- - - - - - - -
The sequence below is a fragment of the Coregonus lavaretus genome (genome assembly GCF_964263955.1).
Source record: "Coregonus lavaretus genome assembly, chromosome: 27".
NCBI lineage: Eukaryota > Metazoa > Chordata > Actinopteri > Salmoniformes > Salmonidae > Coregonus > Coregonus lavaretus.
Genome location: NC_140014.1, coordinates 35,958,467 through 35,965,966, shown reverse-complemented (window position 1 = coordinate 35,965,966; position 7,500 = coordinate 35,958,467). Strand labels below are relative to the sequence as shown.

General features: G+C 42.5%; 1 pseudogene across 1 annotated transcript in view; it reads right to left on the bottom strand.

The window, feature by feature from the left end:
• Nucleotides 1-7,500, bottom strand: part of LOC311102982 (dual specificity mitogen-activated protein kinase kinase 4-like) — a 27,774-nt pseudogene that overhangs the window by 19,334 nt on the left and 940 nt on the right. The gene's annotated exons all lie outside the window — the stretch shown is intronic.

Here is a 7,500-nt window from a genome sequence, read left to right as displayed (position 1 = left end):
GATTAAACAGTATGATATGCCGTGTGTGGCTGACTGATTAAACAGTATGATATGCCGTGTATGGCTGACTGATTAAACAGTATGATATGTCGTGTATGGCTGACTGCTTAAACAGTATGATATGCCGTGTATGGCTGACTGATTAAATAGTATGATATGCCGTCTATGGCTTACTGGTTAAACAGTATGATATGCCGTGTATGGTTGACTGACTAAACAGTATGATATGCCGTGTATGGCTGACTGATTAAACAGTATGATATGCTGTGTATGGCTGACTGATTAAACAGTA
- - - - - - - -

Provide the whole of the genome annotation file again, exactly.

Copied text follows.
The sequence below is a fragment of the Coregonus lavaretus genome (genome assembly GCF_964263955.1).
Source record: "Coregonus lavaretus genome assembly, chromosome: 27".
NCBI lineage: Eukaryota > Metazoa > Chordata > Actinopteri > Salmoniformes > Salmonidae > Coregonus > Coregonus lavaretus.
Genome location: NC_140014.1, coordinates 35,958,467 through 35,965,966, shown reverse-complemented (window position 1 = coordinate 35,965,966; position 7,500 = coordinate 35,958,467). Strand labels below are relative to the sequence as shown.

General features: G+C 42.5%; 1 pseudogene across 1 annotated transcript in view; it reads right to left on the bottom strand.

The window, feature by feature from the left end:
• Nucleotides 1-7,500, bottom strand: part of LOC311102982 (dual specificity mitogen-activated protein kinase kinase 4-like) — a 27,774-nt pseudogene that overhangs the window by 19,334 nt on the left and 940 nt on the right. The gene's annotated exons all lie outside the window — the stretch shown is intronic.

Here is a 7,500-nt window from a genome sequence, read left to right as displayed (position 1 = left end):
GATTAAACAGTATGATATGCCGTGTGTGGCTGACTGATTAAACAGTATGATATGCCGTGTATGGCTGACTGATTAAACAGTATGATATGTCGTGTATGGCTGACTGCTTAAACAGTATGATATGCCGTGTATGGCTGACTGATTAAATAGTATGATATGCCGTCTATGGCTTACTGGTTAAACAGTATGATATGCCGTGTATGGTTGACTGACTAAACAGTATGATATGCCGTGTATGGCTGACTGATTAAACAGTATGATATGCTGTGTATGGCTGACTGATTAAACAGTA